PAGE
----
The Bioavailability of Different Forms of Vitamin C
Higdon, R.N., Ph.D.
It is possible to find vitamin C (ascorbic acid) in many different forms with any number of claims regarding its efficacy or bioavailability. Bioavailability refers to the degree to which a nutrient becomes available to the target tissue after it has been administered. Our conclusions about the various forms of vitamin C based on the available scientific evidence follow. More information and references are posted on the LPI Micronutrient Information Center.
• Natural vs. synthetic ascorbic acid: Natural and synthetic ascorbic acid are chemically identical. As assessed by at least two studies, there appears to be no clinically significant difference in the bioavailability and bioactivity of natural ascorbic acid and synthetic ascorbic acid.
• Different forms of ascorbic acid (powders, tablets, etc.): The gastrointestinal absorption of ascorbic acid occurs through an active transport process, as well as through passive diffusion.
At low gastrointestinal concentrations of ascorbic acid active transport predominates, while at high gastrointestinal concentrations active transport becomes saturated, leaving only passive diffusion. In theory, slowing down the rate of gastric emptying (e.g., by taking ascorbic acid with food or taking a slow-release form of ascorbic acid) should increase its absorption. The bioavailability of ascorbic acid appears equivalent whether it is in the form of powder, chewable tablets, or non-chewable tablets. Moreover, bioavailability of ascorbic acid from slow-release preparations has not been found to be greater than that of plain ascorbic acid.
• Mineral ascorbates: Mineral salts of ascorbic acid (mineral ascorbates) are buffered and therefore less acidic. Thus, mineral ascorbates are often recommended to people who experience gastrointestinal problems (abdominal pain or diarrhea) with plain ascorbic acid. There appears to be little scientific research to support or refute the claim that mineral ascorbates are less irritating to the gastrointestinal tract. When mineral salts of ascorbic acid are taken, both the ascorbic acid and the mineral appear to be well-absorbed, so it is important to take into consideration the dose of the mineral accompanying the ascorbic acid when taking large doses of mineral ascorbates. For the following discussion, it should be noted that 1 gram = 1,000 milligrams (mg) and 1 milligram (mg) = 1,000 micrograms (mcg). Mineral ascorbates are available in the following forms:
Calcium ascorbate: 1,000 mg of calcium ascorbate generally provides 890-910 mg of ascorbic acid and 90-110 mg of calcium. Calcium in this form appears to be reasonably well absorbed. The recommended dietary calcium intake for adults is 1,000 to 1,200 mg/day. Total calcium intake should not exceed the tolerable upper intake level of 2,500 mg/day.
The following mineral ascorbates are more likely to be found in combination with other mineral ascorbates, as well as other minerals. It’s a good idea to check the labels of dietary supplements for the ascorbic acid dose as well as the dose of each mineral. Recommended dietary intakes and maximum upper levels of intake (when available) are listed after the individual mineral ascorbates below:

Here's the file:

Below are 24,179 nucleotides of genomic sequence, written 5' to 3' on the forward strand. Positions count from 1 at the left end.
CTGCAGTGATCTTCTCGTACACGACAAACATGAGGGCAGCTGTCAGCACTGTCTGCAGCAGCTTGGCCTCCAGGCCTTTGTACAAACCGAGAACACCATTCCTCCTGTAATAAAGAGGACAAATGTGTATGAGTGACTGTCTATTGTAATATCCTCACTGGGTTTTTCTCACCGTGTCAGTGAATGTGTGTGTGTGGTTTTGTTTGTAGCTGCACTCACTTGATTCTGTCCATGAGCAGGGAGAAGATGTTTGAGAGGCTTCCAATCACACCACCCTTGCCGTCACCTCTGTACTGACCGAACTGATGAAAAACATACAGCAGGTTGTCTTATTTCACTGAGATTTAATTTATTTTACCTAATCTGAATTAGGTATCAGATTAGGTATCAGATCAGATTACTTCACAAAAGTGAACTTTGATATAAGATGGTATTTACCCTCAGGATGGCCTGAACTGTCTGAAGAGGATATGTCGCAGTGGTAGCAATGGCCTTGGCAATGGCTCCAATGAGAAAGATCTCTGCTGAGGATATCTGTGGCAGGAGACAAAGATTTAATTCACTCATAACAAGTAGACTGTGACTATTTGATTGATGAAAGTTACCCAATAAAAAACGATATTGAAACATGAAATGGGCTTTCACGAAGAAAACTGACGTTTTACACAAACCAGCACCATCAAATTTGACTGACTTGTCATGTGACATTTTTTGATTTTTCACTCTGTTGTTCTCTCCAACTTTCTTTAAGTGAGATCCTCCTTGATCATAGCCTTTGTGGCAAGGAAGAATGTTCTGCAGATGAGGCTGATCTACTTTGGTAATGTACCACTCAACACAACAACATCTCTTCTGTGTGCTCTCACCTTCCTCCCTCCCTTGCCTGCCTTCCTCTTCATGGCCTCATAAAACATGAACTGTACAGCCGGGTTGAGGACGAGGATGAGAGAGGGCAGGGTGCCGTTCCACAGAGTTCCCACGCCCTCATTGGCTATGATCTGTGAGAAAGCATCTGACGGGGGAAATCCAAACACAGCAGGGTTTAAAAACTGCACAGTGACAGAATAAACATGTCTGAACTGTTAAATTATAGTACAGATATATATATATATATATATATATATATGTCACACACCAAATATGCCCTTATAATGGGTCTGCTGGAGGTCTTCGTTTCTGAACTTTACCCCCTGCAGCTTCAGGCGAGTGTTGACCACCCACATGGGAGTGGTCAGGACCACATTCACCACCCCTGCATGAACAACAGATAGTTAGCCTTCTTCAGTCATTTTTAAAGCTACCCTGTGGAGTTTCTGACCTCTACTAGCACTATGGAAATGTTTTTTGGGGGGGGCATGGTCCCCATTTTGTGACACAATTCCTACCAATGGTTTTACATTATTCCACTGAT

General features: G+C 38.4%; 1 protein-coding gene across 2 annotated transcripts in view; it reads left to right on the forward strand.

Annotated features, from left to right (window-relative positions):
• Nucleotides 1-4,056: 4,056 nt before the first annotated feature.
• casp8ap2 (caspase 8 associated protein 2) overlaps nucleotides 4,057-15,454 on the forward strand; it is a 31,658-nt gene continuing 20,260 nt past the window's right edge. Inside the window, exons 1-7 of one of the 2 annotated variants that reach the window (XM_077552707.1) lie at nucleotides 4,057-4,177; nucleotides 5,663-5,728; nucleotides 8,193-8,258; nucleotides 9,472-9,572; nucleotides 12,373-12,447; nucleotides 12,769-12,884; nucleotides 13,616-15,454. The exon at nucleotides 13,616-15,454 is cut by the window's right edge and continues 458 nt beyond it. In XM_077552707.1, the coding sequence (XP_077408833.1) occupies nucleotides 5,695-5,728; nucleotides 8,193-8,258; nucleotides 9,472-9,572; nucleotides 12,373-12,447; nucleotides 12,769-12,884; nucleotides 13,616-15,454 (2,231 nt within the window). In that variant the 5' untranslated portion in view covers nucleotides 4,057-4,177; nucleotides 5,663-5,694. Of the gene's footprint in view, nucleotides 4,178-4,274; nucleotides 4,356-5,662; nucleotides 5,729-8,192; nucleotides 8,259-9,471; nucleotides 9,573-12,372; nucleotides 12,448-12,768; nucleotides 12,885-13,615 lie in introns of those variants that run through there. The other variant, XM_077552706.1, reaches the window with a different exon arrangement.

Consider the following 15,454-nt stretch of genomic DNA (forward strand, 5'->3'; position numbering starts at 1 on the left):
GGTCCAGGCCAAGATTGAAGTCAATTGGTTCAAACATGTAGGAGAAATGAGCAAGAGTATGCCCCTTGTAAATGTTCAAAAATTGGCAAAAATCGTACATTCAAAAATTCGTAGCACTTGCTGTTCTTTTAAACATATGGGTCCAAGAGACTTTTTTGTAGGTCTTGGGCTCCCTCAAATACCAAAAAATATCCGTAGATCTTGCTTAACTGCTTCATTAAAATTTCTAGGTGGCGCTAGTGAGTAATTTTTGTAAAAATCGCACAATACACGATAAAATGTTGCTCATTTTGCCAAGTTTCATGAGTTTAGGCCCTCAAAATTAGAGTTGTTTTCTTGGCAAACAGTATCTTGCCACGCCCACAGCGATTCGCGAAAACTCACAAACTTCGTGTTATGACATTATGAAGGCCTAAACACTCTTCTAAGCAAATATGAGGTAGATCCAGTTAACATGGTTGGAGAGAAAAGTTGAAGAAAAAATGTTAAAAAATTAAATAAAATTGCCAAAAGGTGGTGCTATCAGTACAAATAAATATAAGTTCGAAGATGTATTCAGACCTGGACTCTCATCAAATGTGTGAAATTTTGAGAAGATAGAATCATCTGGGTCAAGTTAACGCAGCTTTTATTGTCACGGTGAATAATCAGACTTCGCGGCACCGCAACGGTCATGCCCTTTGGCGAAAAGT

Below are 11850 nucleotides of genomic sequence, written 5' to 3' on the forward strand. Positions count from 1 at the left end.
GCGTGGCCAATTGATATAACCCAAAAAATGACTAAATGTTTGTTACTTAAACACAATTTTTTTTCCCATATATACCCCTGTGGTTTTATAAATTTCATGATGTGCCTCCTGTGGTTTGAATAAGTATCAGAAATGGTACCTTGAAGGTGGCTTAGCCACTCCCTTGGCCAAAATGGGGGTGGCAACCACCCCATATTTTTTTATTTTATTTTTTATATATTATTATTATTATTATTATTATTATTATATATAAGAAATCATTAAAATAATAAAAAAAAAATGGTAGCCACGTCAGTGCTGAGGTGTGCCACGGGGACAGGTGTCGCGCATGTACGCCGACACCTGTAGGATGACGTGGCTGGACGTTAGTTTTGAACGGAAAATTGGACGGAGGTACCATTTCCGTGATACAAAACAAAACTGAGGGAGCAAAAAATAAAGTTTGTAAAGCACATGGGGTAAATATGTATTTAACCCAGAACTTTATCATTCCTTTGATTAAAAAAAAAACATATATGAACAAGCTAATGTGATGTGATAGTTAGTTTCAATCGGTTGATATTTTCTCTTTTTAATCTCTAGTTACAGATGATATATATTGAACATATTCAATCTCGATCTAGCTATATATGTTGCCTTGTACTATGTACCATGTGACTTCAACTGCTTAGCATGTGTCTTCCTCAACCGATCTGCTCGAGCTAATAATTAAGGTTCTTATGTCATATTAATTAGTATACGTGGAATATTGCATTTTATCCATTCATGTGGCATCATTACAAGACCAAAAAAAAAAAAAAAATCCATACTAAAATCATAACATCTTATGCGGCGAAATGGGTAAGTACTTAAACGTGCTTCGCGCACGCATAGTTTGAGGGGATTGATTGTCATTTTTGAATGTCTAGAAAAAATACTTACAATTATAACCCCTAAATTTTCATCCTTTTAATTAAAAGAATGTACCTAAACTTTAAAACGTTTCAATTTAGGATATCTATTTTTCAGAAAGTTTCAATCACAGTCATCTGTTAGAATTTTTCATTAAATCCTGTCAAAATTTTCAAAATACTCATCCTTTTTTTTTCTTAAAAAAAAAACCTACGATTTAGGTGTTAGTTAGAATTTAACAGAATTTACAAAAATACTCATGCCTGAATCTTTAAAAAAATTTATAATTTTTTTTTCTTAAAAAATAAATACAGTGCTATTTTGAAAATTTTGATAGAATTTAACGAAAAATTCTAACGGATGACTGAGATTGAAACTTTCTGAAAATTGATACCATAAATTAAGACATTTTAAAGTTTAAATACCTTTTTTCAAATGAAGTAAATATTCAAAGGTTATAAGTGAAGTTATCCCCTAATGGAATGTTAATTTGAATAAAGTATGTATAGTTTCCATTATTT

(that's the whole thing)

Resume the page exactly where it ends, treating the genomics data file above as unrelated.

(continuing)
Potassium ascorbate: The minimal requirement for potassium is thought to be between 1.6 and 2.0 grams/day. Fruits and vegetables are rich sources of potassium, so a diet rich in fruits and vegetables may provide as much as 8 to 11 grams/day. Acute and potentially fatal potassium toxicity (hyperkalemia) is thought to occur at a daily intake of about 18 grams of potassium/day in adults. Individuals on potassium-sparing diuretics and those with renal insufficiency (kidney failure) should avoid significant intake of potassium ascorbate. The purest form of commercially available potassium ascorbate contains 0.175 grams (175 mg) of potassium per gram of ascorbic acid.
Magnesium ascorbate: The recommended dietary allowance (RDA) for magnesium is 400-420 mg/day for adult men and 310-320 mg/day for adult women. The maximum upper level of intake for magnesium from supplements is 350 mg/day.
Zinc ascorbate: The RDA for zinc is 11 mg/day for adult men and 8 mg/day for adult women. The upper intake level of zinc for adults is 40 mg/day.
Molybdenum ascorbate: The RDA for molybdenum is 45 micrograms (mcg)/day for adult men and women. The upper intake level of molybdenum for adults is 2,000 mcg (2 mg)/day.
Chromium ascorbate: The recommended dietary intake for chromium is 30-35 mcg/day for adult men and 20-25 mcg/day for adult women. An upper level of intake has not been determined by the U.S. Food and Nutrition Board.
Manganese ascorbate: The recommended dietary intake for manganese is 2.3 mg/day for adult men and 1.8 mg/day for adult women. The upper level of intakefor manganese is 11 mg/day. Manganese ascorbate is found in some preparations of glucosamine and chondroitin sulfate. Following the recommended dose on the label could result in a daily intake exceeding the upper intake level for manganese.
Ester-C® contains mainly calcium ascorbate, but also contains
small amounts of the vitamin C metabolites dehydroascorbic acid (oxidized
ascorbic acid), calcium threonate, and trace levels of xylonate and lyxonate.
In their literature, the manufacturers state that the metabolites, especially
threonate, increase the bio-availability of the vitamin C in this product
and that they have performed a study in humans demonstrating the increased
bioavailability of vitamin C in Ester-C®. This study has not
been published in a peer-reviewed journal. A small published study of
vitamin C bioavailability in 8 women and 1 man found no difference between
Ester-C® and commercially available ascorbic acid tablets with
respect to the absorption and excretion of vitamin C.
Last updated May, 2001
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